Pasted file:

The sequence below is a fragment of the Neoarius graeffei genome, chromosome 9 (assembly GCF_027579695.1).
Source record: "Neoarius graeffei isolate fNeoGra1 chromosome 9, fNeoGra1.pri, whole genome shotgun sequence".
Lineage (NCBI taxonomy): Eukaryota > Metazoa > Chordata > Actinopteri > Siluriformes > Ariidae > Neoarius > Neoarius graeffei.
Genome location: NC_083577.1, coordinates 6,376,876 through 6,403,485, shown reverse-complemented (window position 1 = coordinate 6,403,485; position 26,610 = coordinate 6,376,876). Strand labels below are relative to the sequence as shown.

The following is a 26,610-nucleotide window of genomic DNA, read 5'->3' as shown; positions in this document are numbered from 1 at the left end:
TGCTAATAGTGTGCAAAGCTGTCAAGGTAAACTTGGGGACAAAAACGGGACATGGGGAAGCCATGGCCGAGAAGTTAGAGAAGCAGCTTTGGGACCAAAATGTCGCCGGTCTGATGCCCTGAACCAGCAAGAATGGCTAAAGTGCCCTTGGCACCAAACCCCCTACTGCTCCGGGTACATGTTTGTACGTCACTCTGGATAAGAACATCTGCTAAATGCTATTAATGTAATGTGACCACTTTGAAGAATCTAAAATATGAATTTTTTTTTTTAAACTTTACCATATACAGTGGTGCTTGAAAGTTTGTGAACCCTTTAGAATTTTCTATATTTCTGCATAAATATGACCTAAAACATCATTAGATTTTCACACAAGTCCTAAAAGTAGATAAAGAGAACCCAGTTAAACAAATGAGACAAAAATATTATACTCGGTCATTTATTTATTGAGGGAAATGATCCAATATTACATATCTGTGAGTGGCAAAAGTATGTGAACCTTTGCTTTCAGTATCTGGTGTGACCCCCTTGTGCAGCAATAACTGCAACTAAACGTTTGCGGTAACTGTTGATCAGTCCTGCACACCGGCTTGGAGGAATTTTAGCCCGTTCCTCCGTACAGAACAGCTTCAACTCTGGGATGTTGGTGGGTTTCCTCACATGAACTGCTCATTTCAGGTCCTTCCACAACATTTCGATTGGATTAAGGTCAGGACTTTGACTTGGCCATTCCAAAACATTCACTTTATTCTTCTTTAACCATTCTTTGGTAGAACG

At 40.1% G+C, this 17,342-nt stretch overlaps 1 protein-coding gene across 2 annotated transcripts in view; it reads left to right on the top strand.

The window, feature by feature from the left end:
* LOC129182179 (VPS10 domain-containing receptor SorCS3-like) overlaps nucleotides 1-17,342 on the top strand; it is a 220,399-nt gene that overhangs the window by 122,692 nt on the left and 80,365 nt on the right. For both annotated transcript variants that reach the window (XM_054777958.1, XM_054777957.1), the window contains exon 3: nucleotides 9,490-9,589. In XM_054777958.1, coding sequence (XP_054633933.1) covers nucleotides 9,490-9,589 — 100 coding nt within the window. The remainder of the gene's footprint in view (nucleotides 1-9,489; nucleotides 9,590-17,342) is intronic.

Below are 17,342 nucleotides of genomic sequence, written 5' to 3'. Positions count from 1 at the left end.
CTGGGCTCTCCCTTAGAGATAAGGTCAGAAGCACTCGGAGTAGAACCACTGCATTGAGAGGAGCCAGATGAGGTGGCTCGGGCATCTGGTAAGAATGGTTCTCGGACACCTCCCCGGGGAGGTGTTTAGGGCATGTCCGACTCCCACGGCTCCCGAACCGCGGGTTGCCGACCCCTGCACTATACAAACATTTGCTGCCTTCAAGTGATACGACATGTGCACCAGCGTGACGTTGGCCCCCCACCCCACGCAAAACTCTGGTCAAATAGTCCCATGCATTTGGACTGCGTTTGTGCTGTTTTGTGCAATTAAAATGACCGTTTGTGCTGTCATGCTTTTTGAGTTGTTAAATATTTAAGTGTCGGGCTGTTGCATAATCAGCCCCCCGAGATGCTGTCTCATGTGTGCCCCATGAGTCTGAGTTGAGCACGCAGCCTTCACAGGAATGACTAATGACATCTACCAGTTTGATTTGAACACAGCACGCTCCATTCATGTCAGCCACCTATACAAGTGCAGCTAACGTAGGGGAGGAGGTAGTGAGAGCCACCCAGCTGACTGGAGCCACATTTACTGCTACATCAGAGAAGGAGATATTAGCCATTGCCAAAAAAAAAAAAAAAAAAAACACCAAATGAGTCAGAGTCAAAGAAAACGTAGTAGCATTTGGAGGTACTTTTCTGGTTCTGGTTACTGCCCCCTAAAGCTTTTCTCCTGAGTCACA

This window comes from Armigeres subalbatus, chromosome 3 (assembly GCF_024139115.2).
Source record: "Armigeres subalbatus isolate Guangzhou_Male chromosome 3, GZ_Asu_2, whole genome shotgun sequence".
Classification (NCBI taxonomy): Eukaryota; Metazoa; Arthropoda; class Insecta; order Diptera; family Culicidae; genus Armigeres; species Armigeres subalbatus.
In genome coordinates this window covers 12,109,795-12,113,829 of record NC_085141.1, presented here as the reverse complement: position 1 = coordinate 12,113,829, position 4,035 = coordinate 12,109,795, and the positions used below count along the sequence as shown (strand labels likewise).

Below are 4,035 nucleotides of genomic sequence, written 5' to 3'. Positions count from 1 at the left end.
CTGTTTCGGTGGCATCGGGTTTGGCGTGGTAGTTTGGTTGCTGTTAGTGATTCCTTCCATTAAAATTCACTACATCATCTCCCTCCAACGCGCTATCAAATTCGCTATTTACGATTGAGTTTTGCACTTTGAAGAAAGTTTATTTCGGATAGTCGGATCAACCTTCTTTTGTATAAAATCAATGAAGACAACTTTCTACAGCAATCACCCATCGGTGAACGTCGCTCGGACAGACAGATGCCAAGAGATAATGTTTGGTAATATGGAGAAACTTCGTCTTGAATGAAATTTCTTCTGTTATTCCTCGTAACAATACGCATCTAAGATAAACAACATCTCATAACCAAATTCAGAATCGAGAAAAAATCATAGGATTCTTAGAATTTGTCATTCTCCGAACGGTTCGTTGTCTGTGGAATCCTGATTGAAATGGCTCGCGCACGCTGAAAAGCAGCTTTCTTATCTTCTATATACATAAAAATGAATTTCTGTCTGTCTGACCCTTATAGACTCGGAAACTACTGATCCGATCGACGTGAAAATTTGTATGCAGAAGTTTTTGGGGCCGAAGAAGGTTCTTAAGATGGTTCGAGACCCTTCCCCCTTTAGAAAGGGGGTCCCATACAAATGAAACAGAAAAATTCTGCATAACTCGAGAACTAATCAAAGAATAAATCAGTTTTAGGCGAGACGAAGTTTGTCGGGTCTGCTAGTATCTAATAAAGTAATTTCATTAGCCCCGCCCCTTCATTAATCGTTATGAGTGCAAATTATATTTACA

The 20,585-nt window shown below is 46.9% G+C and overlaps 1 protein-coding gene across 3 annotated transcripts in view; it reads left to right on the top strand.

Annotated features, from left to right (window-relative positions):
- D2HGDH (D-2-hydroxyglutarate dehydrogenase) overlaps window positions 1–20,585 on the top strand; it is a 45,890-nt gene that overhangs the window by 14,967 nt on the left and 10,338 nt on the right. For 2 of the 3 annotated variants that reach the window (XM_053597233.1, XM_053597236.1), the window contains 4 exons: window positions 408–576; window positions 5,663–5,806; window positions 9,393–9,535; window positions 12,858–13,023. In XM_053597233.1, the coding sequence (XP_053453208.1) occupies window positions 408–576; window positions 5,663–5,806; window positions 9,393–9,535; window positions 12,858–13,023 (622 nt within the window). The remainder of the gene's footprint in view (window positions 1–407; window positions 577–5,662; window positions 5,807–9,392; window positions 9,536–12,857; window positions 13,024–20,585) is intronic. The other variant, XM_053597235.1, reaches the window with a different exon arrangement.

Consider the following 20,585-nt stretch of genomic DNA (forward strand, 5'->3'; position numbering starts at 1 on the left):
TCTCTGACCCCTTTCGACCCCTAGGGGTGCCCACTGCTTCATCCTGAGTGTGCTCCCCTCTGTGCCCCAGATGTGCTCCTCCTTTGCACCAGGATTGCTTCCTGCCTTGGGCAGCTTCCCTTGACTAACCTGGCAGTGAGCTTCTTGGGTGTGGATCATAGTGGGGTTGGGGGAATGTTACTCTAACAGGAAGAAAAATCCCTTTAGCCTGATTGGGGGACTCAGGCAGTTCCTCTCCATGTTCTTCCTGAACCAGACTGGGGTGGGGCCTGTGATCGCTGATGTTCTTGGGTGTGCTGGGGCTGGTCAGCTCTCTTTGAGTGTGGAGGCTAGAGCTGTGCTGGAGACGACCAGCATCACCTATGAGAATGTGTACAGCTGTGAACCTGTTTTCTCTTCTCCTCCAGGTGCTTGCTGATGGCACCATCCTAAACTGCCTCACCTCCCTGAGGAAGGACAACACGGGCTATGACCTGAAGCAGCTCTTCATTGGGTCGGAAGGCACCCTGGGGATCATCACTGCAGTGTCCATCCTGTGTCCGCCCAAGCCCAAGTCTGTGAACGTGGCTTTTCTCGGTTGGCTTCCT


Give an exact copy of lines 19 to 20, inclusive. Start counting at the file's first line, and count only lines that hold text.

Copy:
Annotated features, from left to right (window-relative positions):
- D2HGDH (D-2-hydroxyglutarate dehydrogenase) overlaps window positions 1–20,585 on the top strand; it is a 45,890-nt gene that overhangs the window by 14,967 nt on the left and 10,338 nt on the right. For 2 of the 3 annotated variants that reach the window (XM_053597233.1, XM_053597236.1), the window contains 4 exons: window positions 408–576; window positions 5,663–5,806; window positions 9,393–9,535; window positions 12,858–13,023. In XM_053597233.1, the coding sequence (XP_053453208.1) occupies window positions 408–576; window positions 5,663–5,806; window positions 9,393–9,535; window positions 12,858–13,023 (622 nt within the window). The remainder of the gene's footprint in view (window positions 1–407; window positions 577–5,662; window positions 5,807–9,392; window positions 9,536–12,857; window positions 13,024–20,585) is intronic. The other variant, XM_053597235.1, reaches the window with a different exon arrangement.